Humans and animals exhibit brief awakenings from sleep (arousals), which are traditionally viewed as random disruptions of sleep caused by external stimuli or pathologic perturbations. However, our recent findings show that arousals represent previously unrecognized intrinsic aspects of sleep, and exhibit complex temporal organization and scale-invariant behavior characterized by a power-law probability distribution for their durations. In contrast, sleep-stage durations exhibit exponential behavior. The co-existence of these two very different processes in the sleep regulatory mechanism has not been observed in any other physiological system, and resembles a special class of non-equilibrium physical systems exhibiting self-organized criticality (SOC). Such organization of arousals makes it unlikely that they are merely a response to random stimuli, however, the role arousals play in healthy sleep and in sleep disorders remains unknown.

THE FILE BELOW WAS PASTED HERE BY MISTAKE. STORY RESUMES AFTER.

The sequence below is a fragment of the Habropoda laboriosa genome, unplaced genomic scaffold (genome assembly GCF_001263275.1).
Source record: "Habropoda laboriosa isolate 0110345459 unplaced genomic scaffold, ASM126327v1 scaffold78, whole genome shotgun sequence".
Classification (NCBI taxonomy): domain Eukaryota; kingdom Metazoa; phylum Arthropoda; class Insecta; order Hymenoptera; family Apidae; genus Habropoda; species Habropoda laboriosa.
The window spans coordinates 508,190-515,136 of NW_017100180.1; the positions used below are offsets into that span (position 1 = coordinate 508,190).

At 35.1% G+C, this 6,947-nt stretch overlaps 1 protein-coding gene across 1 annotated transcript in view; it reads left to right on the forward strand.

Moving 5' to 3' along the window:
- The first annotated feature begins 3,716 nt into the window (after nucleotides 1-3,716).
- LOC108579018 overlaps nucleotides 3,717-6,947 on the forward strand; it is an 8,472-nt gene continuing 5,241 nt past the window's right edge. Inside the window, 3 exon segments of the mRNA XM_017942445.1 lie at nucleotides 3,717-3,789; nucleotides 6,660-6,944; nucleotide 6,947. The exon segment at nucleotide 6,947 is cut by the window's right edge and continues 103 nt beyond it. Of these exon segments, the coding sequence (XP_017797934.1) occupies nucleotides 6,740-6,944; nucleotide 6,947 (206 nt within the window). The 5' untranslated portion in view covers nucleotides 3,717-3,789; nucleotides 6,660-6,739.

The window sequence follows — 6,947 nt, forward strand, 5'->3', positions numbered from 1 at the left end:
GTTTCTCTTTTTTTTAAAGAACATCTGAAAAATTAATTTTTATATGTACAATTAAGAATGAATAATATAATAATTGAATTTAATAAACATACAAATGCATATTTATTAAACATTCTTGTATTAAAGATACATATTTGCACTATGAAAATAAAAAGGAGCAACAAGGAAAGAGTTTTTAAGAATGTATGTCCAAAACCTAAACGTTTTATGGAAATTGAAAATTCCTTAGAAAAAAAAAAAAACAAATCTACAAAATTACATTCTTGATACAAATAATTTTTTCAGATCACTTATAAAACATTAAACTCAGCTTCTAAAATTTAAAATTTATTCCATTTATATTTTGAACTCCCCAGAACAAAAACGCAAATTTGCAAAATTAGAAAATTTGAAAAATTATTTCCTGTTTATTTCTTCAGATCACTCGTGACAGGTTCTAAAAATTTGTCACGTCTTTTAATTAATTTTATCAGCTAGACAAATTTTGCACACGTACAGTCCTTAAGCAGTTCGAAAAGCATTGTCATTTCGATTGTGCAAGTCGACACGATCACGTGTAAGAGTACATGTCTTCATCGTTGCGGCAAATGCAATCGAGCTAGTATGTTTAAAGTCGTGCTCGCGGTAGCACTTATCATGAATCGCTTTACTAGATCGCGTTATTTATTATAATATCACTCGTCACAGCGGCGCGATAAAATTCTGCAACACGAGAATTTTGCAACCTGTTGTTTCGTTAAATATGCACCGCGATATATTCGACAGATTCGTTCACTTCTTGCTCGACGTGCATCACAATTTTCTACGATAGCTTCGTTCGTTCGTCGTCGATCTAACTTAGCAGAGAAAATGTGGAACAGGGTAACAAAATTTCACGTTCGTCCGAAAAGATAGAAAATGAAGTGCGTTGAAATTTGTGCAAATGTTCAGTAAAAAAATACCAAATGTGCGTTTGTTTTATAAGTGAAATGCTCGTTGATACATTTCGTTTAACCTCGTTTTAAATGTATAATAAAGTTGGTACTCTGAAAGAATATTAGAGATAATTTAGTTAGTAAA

Since our preliminary analyses show that SOC-type dynamics persist throughout the sleep period in humans and across several mammalian species with different sleep architecture, we hypothesize that arousals are an integral part of healthy sleep and relate to basic neuronal interactions. To address this hypothesis we will combine human sleep data and bio-molecular/genetic animal experiments with modern approaches from statistical physics of non-equilibrium systems and the theory of complex networks. Our objective is to uncover basic principles of self-organization in sleep that would elucidate the interrelation between sleep-stage dynamics and arousals, and to derive novel and more sensitive diagnostic markers of sleep disorders.
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